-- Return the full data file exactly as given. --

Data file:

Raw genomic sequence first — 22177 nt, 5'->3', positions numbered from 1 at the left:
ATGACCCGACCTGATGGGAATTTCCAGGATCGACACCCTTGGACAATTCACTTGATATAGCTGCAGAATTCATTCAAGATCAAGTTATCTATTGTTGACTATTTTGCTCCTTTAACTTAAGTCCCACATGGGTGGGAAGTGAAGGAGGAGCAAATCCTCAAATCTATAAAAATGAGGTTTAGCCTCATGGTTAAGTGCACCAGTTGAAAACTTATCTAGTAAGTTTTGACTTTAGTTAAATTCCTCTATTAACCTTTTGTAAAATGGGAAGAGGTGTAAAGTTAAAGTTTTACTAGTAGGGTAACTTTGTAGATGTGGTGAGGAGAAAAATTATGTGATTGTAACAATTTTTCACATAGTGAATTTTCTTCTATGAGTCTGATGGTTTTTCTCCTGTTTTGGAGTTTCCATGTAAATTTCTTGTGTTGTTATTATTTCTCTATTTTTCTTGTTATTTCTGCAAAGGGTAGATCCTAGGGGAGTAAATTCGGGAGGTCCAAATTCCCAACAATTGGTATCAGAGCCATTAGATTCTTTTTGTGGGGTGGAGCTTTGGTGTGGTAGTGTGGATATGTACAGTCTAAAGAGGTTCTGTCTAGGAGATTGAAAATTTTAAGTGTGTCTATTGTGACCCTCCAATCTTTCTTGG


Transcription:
Raw genomic sequence first — 22177 nt, 5'->3', positions numbered from 1 at the left:
ATGACCCGACCTGATGGGAATTTCCAGGATCGACACCCTTGGACAATTCACTTGATATAGCTGCAGAATTCATTCAAGATCAAGTTATCTATTGTTGACTATTTTGCTCCTTTAACTTAAGTCCCACATGGGTGGGAAGTGAAGGAGGAGCAAATCCTCAAATCTATAAAAATGAGGTTTAGCCTCATGGTTAAGTGCACCAGTTGAAAACTTATCTAGTAAGTTTTGACTTTAGTTAAATTCCTCTATTAACCTTTTGTAAAATGGGAAGAGGTGTAAAGTTAAAGTTTTACTAGTAGGGTAACTTTGTAGATGTGGTGAGGAGAAAAATTATGTGATTGTAACAATTTTTCACATAGTGAATTTTCTTCTATGAGTCTGATGGTTTTTCTCCTGTTTTGGAGTTTCCATGTAAATTTCTTGTGTTGTTATTATTTCTCTATTTTTCTTGTTATTTCTGCAAAGGGTAGATCCTAGGGGAGTAAATTCGGGAGGTCCAAATTCCCAACAATTGGTATCAGAGCCATTAGATTCTTTTTGTGGGGTGGAGCTTTGGTGTGGTAGTGTGGATATGTACAGTCTAAAGAGGTTCTGTCTAGGAGATTGAAAATTTTAAGTGTGTCTATTGTGACCCTCCAATCTTTCTTGG